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It’s been 17 years since The Fellowship Of The Ring was released into the world, in what would become the first of three of the most accomplished pieces of blockbuster filmmaking in history.
Before I begin my love letter to Fellowship, let me preface this by saying in no way am I disparaging The Two Towers or The Return Of The King, which round off this near-perfect trilogy.
Together they make a whole, complete and satisfying piece of fantasy filmmaking unrivalled in their scale or ambition either before or since. But of the three, there must be one. One film to rule them all.
When Fellowship was released, few people could see the immense impact the film would have on cinema, and looking back, it’s easy to see the influence of the film. Good fantasy films were like gold-dust, and Fellowship’s success breathed life into a genre which long lamented proper attention.
But what is it about the film which makes it superior to the other two? Let’s start with a little hole in the ground, just as Tolkien himself would have wished. For it is here where we find our soul of the trilogy.
You can keep your fancy battles, you can bathe in your spectacle in the subsequent films, but no place in Middle-earth will feel quite like The Shire.
Watching Gandalf roll on into Hobbiton is the part of the trilogy which brings a smile to anybody’s face; it feels like you’re returning home to Bag End yourself. Bilbo’s one-hundred-and-eleventy-first birthday looks like the kind of knees up you can only dream of.
This first act of the film, while feeling like a warm embrace of a very old friend, also serves to offer us the most accurate rendition of Tolkien’s work to date.
Far removed from the ever-detached adaptations to come, Peter Jackson used extreme deftness of touch in weaving the whimsy and wit of Hobbit life, with the pathos and melancholy of Gandalf’s realisation of just what was in Bilbo’s pocket.
In fact, Peter Jackson fares better in all of this film than he does in the two to follow, resisting the urge to rely too heavily on CGI, and maintaining the root of the characters as the basis for the drama unfolding around them.
Yes, The Two Towers has Helm’s Deep, and Return Of The King has the final battle outside The Black Gate, but what is missing from those two films is the sense of intimacy with the characters. We are watching things happen to them, rather than experience these things along with the Fellowship.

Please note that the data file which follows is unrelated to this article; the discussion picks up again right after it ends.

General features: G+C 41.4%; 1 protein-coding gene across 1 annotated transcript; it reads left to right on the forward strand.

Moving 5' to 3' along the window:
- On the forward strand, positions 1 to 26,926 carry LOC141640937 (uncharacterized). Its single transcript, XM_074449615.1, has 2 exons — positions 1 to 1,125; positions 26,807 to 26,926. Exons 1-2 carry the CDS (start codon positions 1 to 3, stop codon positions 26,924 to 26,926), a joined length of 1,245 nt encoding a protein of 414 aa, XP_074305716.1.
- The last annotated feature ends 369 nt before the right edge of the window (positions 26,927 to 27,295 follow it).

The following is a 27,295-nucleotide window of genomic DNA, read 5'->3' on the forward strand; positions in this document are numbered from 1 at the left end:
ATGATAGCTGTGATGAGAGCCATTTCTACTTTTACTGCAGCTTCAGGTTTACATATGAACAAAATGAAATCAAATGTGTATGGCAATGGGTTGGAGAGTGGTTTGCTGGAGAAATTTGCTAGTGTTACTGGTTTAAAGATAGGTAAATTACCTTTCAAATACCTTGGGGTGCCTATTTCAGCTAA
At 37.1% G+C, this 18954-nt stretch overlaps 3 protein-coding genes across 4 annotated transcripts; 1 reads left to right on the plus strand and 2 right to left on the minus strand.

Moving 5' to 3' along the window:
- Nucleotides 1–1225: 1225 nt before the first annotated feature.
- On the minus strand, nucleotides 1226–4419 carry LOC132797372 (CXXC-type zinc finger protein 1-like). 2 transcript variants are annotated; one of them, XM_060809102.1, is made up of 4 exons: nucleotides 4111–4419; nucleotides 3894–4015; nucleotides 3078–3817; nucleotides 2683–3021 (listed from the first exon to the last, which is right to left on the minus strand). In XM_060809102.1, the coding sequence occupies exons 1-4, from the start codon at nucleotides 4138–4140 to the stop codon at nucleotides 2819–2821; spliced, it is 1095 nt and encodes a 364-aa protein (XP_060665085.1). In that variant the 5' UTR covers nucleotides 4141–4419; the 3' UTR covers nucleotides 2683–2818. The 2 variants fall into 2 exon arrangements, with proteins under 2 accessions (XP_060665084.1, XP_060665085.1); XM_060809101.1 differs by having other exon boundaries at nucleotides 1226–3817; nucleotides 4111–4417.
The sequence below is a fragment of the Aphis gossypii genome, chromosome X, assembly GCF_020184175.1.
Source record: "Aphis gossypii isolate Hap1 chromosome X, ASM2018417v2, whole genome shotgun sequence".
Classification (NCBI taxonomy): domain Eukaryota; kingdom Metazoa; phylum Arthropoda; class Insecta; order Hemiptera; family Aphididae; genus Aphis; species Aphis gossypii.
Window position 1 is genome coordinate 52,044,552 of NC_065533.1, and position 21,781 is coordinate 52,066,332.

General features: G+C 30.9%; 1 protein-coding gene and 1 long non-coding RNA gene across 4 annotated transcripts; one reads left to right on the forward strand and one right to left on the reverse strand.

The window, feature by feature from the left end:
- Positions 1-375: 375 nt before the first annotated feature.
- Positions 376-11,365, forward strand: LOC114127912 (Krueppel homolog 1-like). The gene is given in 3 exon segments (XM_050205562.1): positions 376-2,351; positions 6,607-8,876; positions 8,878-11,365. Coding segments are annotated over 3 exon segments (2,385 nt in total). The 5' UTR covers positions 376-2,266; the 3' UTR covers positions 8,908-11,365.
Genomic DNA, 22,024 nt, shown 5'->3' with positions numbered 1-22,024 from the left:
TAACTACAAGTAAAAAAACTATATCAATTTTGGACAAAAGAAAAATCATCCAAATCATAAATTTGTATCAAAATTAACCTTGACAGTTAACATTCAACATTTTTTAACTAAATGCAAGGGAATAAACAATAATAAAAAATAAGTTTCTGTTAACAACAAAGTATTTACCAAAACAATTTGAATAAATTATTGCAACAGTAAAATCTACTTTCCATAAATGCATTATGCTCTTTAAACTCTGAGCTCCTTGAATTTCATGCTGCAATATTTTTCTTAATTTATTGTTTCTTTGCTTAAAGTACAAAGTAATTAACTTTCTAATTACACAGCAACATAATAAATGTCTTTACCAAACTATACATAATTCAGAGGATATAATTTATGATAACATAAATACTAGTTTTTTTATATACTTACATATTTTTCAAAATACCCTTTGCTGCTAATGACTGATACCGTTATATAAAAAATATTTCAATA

Fellowship, however, takes its time to breathe, allowing the audience to watch Merry, Pippin and Boromir play fight. It allows you to pontificate with Gandalf as he deliberates on which direction to take in Moria. It even allows you to ponder the merits of second breakfast.
It’s easy to understate the importance of these moments, of which there are many. But it’s precisely these sparks of quaintness which ground the whole film into Tolkien’s universe. When this is combined with the sweeping wide shots as the Fellowship trundle across vast landscapes, you get a sense of place and character unmatched in the other two, or in any fantasy in the years since.
Personally, I also happen to think Fellowship also boasts one of the best battle sequences of the entire trilogy – certainly better than anything in Return of the King – the battle in Moria.
Gandalf knew not to follow the path bellow the mountains, and he was absolutely right not to. The onslaught of goblins and orcs in Balin’s tomb – not to mention that massive fucking cave troll – was undoubtedly one of the smaller fights the Fellowship endured in terms of sheer number.
But that battle had claustrophobia, and tension unlike any we witnessed since. It also had stakes for our heroes, something conspicuously missing from most battles henceforth. Sure the fate of Middle-earth hung in the balance, but did we ever think Aragorn, Legolas and Gilmi wouldn’t save Merry and Pippin? Did we ever really believe Frodo or Sam to be in danger of Shelob?
No, because it’s almost impossible to do that once Gandalf returned and the hands of fate became more prominent.
There were no such issues in the Fellowship, and when Gandalf fell along with Durin’s Bane – also the best villain of the trilogy – adults and children around the world were in shock. Surely they didn’t kill the most powerful character? How could they do that?
Things didn’t exactly let up for the Fellowship at that point either, and Boromir’s eventual defeat remains one of the most heart-wrenching scenes in modern cinema history.
The emotional weight of their actions never hangs so heavy in the trilogy than it does at this moment, and the little musical cues from Howard Shore’s score ingeniously bring our memories back to The Shire.
Just as Frodo is trying to row away, and Sam is drowning trying to follow him, we are reminded of why they are on the journey in the first place – their love of The Shire. It is home which drives them forward, and the kinship they have found in each other.
Sure, Return of the King may have raked in the most money at the box office, but equating popularity and quality is a dangerous game and we all know where that leads. Four more Avatar sequels is where it leads. The merits of the films lie within their running times, and Fellowship is objectively the most complete film within those running times.
In the words of Tolkien himself:
All that is gold does not glitter.
Fellowship may not glitter with the scale of Towers Or Return, but unlike them it contains the heart of Tolkien, and that is why it is the greatest Lord of the Rings film.